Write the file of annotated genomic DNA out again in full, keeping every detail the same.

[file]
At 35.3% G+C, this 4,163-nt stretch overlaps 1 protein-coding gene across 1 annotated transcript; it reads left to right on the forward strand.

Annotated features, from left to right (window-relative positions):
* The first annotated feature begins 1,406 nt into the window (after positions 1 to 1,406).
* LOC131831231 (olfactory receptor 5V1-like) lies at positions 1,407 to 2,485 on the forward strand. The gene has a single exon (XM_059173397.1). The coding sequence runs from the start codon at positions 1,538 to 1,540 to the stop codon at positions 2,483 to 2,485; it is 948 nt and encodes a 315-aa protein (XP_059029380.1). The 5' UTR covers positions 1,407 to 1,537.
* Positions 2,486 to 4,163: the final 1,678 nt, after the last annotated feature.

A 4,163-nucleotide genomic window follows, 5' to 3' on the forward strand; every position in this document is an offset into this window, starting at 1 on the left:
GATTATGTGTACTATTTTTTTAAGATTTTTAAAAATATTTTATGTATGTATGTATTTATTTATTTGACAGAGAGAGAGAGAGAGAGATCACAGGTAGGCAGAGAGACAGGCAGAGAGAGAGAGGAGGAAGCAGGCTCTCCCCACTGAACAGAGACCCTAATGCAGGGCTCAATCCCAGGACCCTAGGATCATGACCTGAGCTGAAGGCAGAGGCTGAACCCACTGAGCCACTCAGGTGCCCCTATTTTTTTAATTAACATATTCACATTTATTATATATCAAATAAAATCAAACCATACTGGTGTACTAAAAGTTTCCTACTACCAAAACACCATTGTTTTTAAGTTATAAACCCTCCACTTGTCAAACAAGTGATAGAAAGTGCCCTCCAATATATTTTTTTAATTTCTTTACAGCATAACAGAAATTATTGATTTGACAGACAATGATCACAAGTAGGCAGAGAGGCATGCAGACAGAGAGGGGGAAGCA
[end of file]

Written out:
At 35.3% G+C, this 4,163-nt stretch overlaps 1 protein-coding gene across 1 annotated transcript; it reads left to right on the forward strand.

Annotated features, from left to right (window-relative positions):
* The first annotated feature begins 1,406 nt into the window (after positions 1 to 1,406).
* LOC131831231 (olfactory receptor 5V1-like) lies at positions 1,407 to 2,485 on the forward strand. The gene has a single exon (XM_059173397.1). The coding sequence runs from the start codon at positions 1,538 to 1,540 to the stop codon at positions 2,483 to 2,485; it is 948 nt and encodes a 315-aa protein (XP_059029380.1). The 5' UTR covers positions 1,407 to 1,537.
* Positions 2,486 to 4,163: the final 1,678 nt, after the last annotated feature.

A 4,163-nucleotide genomic window follows, 5' to 3' on the forward strand; every position in this document is an offset into this window, starting at 1 on the left:
GATTATGTGTACTATTTTTTTAAGATTTTTAAAAATATTTTATGTATGTATGTATTTATTTATTTGACAGAGAGAGAGAGAGAGAGATCACAGGTAGGCAGAGAGACAGGCAGAGAGAGAGAGGAGGAAGCAGGCTCTCCCCACTGAACAGAGACCCTAATGCAGGGCTCAATCCCAGGACCCTAGGATCATGACCTGAGCTGAAGGCAGAGGCTGAACCCACTGAGCCACTCAGGTGCCCCTATTTTTTTAATTAACATATTCACATTTATTATATATCAAATAAAATCAAACCATACTGGTGTACTAAAAGTTTCCTACTACCAAAACACCATTGTTTTTAAGTTATAAACCCTCCACTTGTCAAACAAGTGATAGAAAGTGCCCTCCAATATATTTTTTTAATTTCTTTACAGCATAACAGAAATTATTGATTTGACAGACAATGATCACAAGTAGGCAGAGAGGCATGCAGACAGAGAGGGGGAAGCA